The Department of Health (DH) has refused to say why it failed to warn NHS bodies and other local services that claimants of out-of-work disability benefits are at a hugely-increased risk of attempting to take their own lives.
DH published the latest version of its national suicide prevention strategy in January this year.
The strategy was published four months after NHS Digital produced the results of its Adult Psychiatric Morbidity Survey (APMS), which showed that more than 43 per cent of claimants of employment and support allowance (ESA) had said (when asked in 2014) that they had attempted suicide at some point in their lives.
But the suicide prevention strategy fails to mention these figures or to highlight ESA claimants as a high-risk group, even though it briefly mentions Department for Work and Pensions (DWP) guidance for dealing with ESA claimants who may be at risk of suicide or self-harm.
This week, a DH spokeswoman refused to explain why the figures were not mentioned in the strategy or why ESA claimants were not highlighted as a group at particularly high risk of suicide.
Instead, she said: “As I know you’ve discussed with the DWP, suicide is a very complex issue, so it would be wrong to link it solely to anyone’s benefit claim.
“There is clear guidance in place for DWP staff members to follow if a claimant expresses a desire to self-harm, to ensure the claimant receives appropriate care and support.
“We updated the National Suicide Prevention Strategy to strengthen delivery of its key areas for action to reduce suicides.
“This includes ensuring that every local area has a suicide prevention plan in place by the end of the year to ensure that all local services are working together to implement tailored approaches to reducing suicide in their communities.
“Good suicide prevention plans include action to address the wider determinants of suicide risk including unemployment and living with long-term conditions or disabilities.”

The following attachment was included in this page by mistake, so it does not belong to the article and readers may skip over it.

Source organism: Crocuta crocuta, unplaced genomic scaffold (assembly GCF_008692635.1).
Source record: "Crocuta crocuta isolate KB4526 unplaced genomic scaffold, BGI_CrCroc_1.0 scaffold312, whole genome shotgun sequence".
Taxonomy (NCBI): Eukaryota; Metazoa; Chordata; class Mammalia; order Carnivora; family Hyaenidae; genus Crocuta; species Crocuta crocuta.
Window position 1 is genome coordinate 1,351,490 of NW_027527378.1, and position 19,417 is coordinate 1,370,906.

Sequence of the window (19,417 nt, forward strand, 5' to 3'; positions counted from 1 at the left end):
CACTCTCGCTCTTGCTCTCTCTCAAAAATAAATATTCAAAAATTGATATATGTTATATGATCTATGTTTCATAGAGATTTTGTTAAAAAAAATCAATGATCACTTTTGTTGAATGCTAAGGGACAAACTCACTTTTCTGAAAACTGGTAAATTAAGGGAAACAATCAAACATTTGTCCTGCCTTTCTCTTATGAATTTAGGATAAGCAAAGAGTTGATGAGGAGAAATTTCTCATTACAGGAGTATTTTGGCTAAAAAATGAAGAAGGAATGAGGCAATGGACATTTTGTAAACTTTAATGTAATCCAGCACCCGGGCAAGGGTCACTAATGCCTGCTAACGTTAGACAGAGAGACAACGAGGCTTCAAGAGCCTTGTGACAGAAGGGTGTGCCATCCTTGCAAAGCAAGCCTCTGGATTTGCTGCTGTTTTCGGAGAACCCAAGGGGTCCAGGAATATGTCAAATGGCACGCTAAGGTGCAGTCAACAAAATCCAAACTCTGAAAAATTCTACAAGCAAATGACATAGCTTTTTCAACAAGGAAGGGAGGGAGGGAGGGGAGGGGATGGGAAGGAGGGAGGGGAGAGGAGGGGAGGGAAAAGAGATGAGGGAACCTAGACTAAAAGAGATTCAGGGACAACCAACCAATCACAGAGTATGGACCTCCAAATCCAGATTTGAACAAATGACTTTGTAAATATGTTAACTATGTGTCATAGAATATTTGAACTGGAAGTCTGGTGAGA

The DH refusal to explain its failure to highlight ESA claimants in its suicide prevention strategy comes as Disability News Service this week publishes new figures (see separate story) which show that the proportion of people claiming the main out-of-work disability benefit who have attempted suicide doubled between 2007 and 2014.
The figures show that in 2007 – a year before the introduction of the much-criticised work capability assessment, which tests eligibility for ESA – 21 per cent of incapacity benefit (IB) claimants told researchers they had attempted suicide at some point in their lives.
IB began to be replaced by ESA under the New Labour government the following year, in 2008.
But by 2014, following four years of social security reforms under the new coalition government, and austerity-related cuts to disability benefits and services – and six years of the WCA – more than 43 per cent of ESA claimants were saying they had attempted suicide.
The figures were calculated for DNS by Sally McManus, who leads research on the survey for the independent social research institute NatCen, on behalf of NHS Digital.
It is unclear if the government has ever made the same calculation, and if it has, why these figures have never been published.
But the DH failure is just the latest evidence that the government has ignored, and even covered up, links between its efforts to force people with mental health conditions into work, and increased levels of suicide, attempted suicide, suicidal thoughts and self-harm.
Letters written by coroners, which blamed the WCA process for triggering two suicides and called for changes to the assessment process, were ignored by ministers.
They also failed to pass the first of those letters, written in April 2010, to the independent expert who was reviewing the WCA, Professor Malcolm Harrington.
Ministers also failed to pass on the results of internal reviews into the deaths of ESA claimants that were linked to the WCA to Professor Harrington.
The strongest evidence until now that there was a link between the WCA and an increase in mental distress came in November 2015, when public health experts from the Universities of Liverpool and Oxford showed in a study that, for every 10,000 IB claimants in England who were reassessed for ESA between 2010 and 2013, there were an additional six suicides, 2,700 cases of self-reported mental health problems, and an increase of more than 7,000 in the number of anti-depressants prescribed.
In all, across England, the reassessment process from 2010 to 2013 was “associated with” an extra 590 suicides, 279,000 additional cases of self-reported mental health problems, and the prescribing of a further 725,000 anti-depressants.
DWP dismissed the findings of that report in 2015 and said it was “wholly misleading”.
Pictured: The Department of Health’s Whitehall offices